Shiran Shen is a Ph.D. Candidate in Political Science at Stanford University, and she received an M.S. in Civil & Environmental Engineering from Stanford University and a B.A. in Political Science and Environmental Studies from Swarthmore College. Shiran seeks to integrate relevant techniques from engineering fields, earth systems, and computer science to better understand the big and small questions in the social sciences, especially in the realm of environment and energy. Her research explores when, where, and how incentives and constraints shape environmental behavior, both at the macro-political and micro-individual levels across institutional, regional, and cultural contexts.
Shiran's book-style dissertation theorizes and illuminates a critical, new dimension along which environmental policy implementation is a function of politics: local political tenure cycles. Shiran extends the political business cycle approach to delve into how career incentives of local political leaders influence their prioritization of multiple – some of which are complementary while others contradictory – policy targets and implementation. Using remote sensing, observational data, and qualitative fieldwork, Shiran finds that political tenures of prefectural leaders in China during 2000 – 2010 foster what she calls a “political pollution cycle,” where economic activities are strategically timed so that the delivery of economic achievements bodes well for the career advancement of local political leaders, but at the same time contributing unintentionally to air pollution at considerable human costs. She scrutinizes various measures to break such cycles across China and tests the external validity of her theory with evidence from the United States and Mexico using textual analysis and other techniques.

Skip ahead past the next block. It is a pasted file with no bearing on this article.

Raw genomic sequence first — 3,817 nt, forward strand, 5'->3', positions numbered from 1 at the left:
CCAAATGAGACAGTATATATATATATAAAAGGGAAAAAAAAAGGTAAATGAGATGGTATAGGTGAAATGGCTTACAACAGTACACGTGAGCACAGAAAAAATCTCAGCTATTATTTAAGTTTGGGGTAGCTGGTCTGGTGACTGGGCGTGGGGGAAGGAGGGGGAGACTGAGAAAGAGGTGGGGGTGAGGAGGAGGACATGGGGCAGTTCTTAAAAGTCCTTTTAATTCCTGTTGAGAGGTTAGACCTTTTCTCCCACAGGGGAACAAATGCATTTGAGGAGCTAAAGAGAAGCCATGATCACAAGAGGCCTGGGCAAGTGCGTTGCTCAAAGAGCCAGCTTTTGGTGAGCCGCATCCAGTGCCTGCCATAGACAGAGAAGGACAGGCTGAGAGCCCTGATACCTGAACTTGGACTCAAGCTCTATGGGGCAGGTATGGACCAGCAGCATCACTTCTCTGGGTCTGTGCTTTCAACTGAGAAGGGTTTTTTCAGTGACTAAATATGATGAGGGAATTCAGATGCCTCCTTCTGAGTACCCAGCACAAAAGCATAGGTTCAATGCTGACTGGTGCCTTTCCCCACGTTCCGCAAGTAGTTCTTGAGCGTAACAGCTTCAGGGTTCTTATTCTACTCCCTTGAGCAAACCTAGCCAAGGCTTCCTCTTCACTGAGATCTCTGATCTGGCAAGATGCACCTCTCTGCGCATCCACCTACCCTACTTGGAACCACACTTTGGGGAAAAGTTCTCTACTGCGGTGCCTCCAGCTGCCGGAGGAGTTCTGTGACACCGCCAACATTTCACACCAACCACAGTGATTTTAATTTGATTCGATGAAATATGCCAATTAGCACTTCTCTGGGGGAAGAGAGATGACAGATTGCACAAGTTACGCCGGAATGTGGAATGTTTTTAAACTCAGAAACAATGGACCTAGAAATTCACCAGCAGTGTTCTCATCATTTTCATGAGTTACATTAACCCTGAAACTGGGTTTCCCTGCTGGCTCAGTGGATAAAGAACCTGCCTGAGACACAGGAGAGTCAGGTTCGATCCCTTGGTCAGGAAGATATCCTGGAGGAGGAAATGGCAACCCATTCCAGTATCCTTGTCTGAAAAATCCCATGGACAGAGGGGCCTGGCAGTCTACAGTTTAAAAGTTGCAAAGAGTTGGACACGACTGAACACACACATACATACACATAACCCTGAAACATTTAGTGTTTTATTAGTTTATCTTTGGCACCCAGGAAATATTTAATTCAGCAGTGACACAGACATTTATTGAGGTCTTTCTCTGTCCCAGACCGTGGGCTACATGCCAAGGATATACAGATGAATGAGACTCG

Shiran's works have appeared in Journal of Cleaner Production (ranked no.1 journal in the category of sustainable development by Google Scholar), and have won best paper/essay awards from American Political Science Association and Carnegie Council for Ethics in International Affairs. Her research has been very generously funded by Freeman Spogli Institute for International Studies, Stanford China Center, Stanford Center for International Development, School of Humanities and Sciences, and Bill Lane Center for the American West at Stanford University, as well as by the Horowitz Foundation for Social Policy.
Shiran has served as a head teaching assistant for "The American West" and "Democracy, Development, and Rule of Law" and the sole teaching assistant for "Chinese Politics: Transformation and the Era of Reform."
For more information, please visit http://shiranshen.com.